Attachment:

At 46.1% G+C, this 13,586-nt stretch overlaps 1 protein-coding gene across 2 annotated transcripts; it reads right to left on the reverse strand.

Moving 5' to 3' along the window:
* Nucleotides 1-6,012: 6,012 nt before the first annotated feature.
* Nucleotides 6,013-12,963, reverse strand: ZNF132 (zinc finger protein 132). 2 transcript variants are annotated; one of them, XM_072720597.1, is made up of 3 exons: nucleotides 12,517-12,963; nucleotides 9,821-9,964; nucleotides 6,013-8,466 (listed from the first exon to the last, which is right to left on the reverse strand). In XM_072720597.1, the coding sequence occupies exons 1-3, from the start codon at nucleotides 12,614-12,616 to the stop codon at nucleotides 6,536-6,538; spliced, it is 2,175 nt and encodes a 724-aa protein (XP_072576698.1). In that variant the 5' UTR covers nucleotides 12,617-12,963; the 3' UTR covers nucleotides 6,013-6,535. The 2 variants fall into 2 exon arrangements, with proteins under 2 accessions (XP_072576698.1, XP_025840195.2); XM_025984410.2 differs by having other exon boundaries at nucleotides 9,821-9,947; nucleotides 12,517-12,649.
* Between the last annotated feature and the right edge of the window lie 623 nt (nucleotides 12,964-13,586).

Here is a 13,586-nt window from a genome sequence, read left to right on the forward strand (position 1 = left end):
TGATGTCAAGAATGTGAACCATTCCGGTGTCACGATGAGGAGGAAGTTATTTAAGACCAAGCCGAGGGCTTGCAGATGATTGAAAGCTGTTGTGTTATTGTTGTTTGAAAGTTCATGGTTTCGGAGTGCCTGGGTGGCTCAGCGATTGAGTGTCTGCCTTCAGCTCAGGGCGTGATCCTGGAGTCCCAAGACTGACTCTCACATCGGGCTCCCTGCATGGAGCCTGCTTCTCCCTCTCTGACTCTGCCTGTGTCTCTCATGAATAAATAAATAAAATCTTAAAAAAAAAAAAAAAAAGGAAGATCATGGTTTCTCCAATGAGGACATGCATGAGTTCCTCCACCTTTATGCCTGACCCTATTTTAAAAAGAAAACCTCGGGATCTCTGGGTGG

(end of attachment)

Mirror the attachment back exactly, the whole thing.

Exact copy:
At 46.1% G+C, this 13,586-nt stretch overlaps 1 protein-coding gene across 2 annotated transcripts; it reads right to left on the reverse strand.

Moving 5' to 3' along the window:
* Nucleotides 1-6,012: 6,012 nt before the first annotated feature.
* Nucleotides 6,013-12,963, reverse strand: ZNF132 (zinc finger protein 132). 2 transcript variants are annotated; one of them, XM_072720597.1, is made up of 3 exons: nucleotides 12,517-12,963; nucleotides 9,821-9,964; nucleotides 6,013-8,466 (listed from the first exon to the last, which is right to left on the reverse strand). In XM_072720597.1, the coding sequence occupies exons 1-3, from the start codon at nucleotides 12,614-12,616 to the stop codon at nucleotides 6,536-6,538; spliced, it is 2,175 nt and encodes a 724-aa protein (XP_072576698.1). In that variant the 5' UTR covers nucleotides 12,617-12,963; the 3' UTR covers nucleotides 6,013-6,535. The 2 variants fall into 2 exon arrangements, with proteins under 2 accessions (XP_072576698.1, XP_025840195.2); XM_025984410.2 differs by having other exon boundaries at nucleotides 9,821-9,947; nucleotides 12,517-12,649.
* Between the last annotated feature and the right edge of the window lie 623 nt (nucleotides 12,964-13,586).

Here is a 13,586-nt window from a genome sequence, read left to right on the forward strand (position 1 = left end):
TGATGTCAAGAATGTGAACCATTCCGGTGTCACGATGAGGAGGAAGTTATTTAAGACCAAGCCGAGGGCTTGCAGATGATTGAAAGCTGTTGTGTTATTGTTGTTTGAAAGTTCATGGTTTCGGAGTGCCTGGGTGGCTCAGCGATTGAGTGTCTGCCTTCAGCTCAGGGCGTGATCCTGGAGTCCCAAGACTGACTCTCACATCGGGCTCCCTGCATGGAGCCTGCTTCTCCCTCTCTGACTCTGCCTGTGTCTCTCATGAATAAATAAATAAAATCTTAAAAAAAAAAAAAAAAAGGAAGATCATGGTTTCTCCAATGAGGACATGCATGAGTTCCTCCACCTTTATGCCTGACCCTATTTTAAAAAGAAAACCTCGGGATCTCTGGGTGG